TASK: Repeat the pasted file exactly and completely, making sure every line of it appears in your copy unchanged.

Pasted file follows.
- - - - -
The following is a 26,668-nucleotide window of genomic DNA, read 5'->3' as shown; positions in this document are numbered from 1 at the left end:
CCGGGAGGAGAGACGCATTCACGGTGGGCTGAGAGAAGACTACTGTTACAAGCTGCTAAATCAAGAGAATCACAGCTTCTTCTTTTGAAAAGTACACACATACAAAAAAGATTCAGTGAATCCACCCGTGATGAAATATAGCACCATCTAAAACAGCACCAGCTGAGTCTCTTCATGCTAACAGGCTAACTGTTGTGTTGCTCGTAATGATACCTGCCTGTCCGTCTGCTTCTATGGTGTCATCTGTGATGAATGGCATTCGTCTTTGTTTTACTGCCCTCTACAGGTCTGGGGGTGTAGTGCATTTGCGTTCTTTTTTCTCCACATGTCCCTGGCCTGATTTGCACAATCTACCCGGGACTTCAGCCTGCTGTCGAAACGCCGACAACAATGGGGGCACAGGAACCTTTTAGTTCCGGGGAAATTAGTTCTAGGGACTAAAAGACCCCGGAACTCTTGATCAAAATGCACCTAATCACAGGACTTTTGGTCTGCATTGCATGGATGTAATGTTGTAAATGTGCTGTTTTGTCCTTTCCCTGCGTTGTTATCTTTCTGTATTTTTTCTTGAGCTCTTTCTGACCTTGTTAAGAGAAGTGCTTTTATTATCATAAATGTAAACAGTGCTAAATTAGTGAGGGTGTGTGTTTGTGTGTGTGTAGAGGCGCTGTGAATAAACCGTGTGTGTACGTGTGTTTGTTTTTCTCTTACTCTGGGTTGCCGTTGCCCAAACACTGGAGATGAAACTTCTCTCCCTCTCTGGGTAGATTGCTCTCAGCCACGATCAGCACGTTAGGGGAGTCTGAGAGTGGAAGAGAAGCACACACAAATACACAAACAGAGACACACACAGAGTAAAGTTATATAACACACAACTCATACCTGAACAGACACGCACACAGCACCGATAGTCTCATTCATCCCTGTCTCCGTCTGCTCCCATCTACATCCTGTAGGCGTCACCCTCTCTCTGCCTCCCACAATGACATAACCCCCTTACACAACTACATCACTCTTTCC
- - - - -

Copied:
The following is a 26,668-nucleotide window of genomic DNA, read 5'->3' as shown; positions in this document are numbered from 1 at the left end:
CCGGGAGGAGAGACGCATTCACGGTGGGCTGAGAGAAGACTACTGTTACAAGCTGCTAAATCAAGAGAATCACAGCTTCTTCTTTTGAAAAGTACACACATACAAAAAAGATTCAGTGAATCCACCCGTGATGAAATATAGCACCATCTAAAACAGCACCAGCTGAGTCTCTTCATGCTAACAGGCTAACTGTTGTGTTGCTCGTAATGATACCTGCCTGTCCGTCTGCTTCTATGGTGTCATCTGTGATGAATGGCATTCGTCTTTGTTTTACTGCCCTCTACAGGTCTGGGGGTGTAGTGCATTTGCGTTCTTTTTTCTCCACATGTCCCTGGCCTGATTTGCACAATCTACCCGGGACTTCAGCCTGCTGTCGAAACGCCGACAACAATGGGGGCACAGGAACCTTTTAGTTCCGGGGAAATTAGTTCTAGGGACTAAAAGACCCCGGAACTCTTGATCAAAATGCACCTAATCACAGGACTTTTGGTCTGCATTGCATGGATGTAATGTTGTAAATGTGCTGTTTTGTCCTTTCCCTGCGTTGTTATCTTTCTGTATTTTTTCTTGAGCTCTTTCTGACCTTGTTAAGAGAAGTGCTTTTATTATCATAAATGTAAACAGTGCTAAATTAGTGAGGGTGTGTGTTTGTGTGTGTGTAGAGGCGCTGTGAATAAACCGTGTGTGTACGTGTGTTTGTTTTTCTCTTACTCTGGGTTGCCGTTGCCCAAACACTGGAGATGAAACTTCTCTCCCTCTCTGGGTAGATTGCTCTCAGCCACGATCAGCACGTTAGGGGAGTCTGAGAGTGGAAGAGAAGCACACACAAATACACAAACAGAGACACACACAGAGTAAAGTTATATAACACACAACTCATACCTGAACAGACACGCACACAGCACCGATAGTCTCATTCATCCCTGTCTCCGTCTGCTCCCATCTACATCCTGTAGGCGTCACCCTCTCTCTGCCTCCCACAATGACATAACCCCCTTACACAACTACATCACTCTTTCC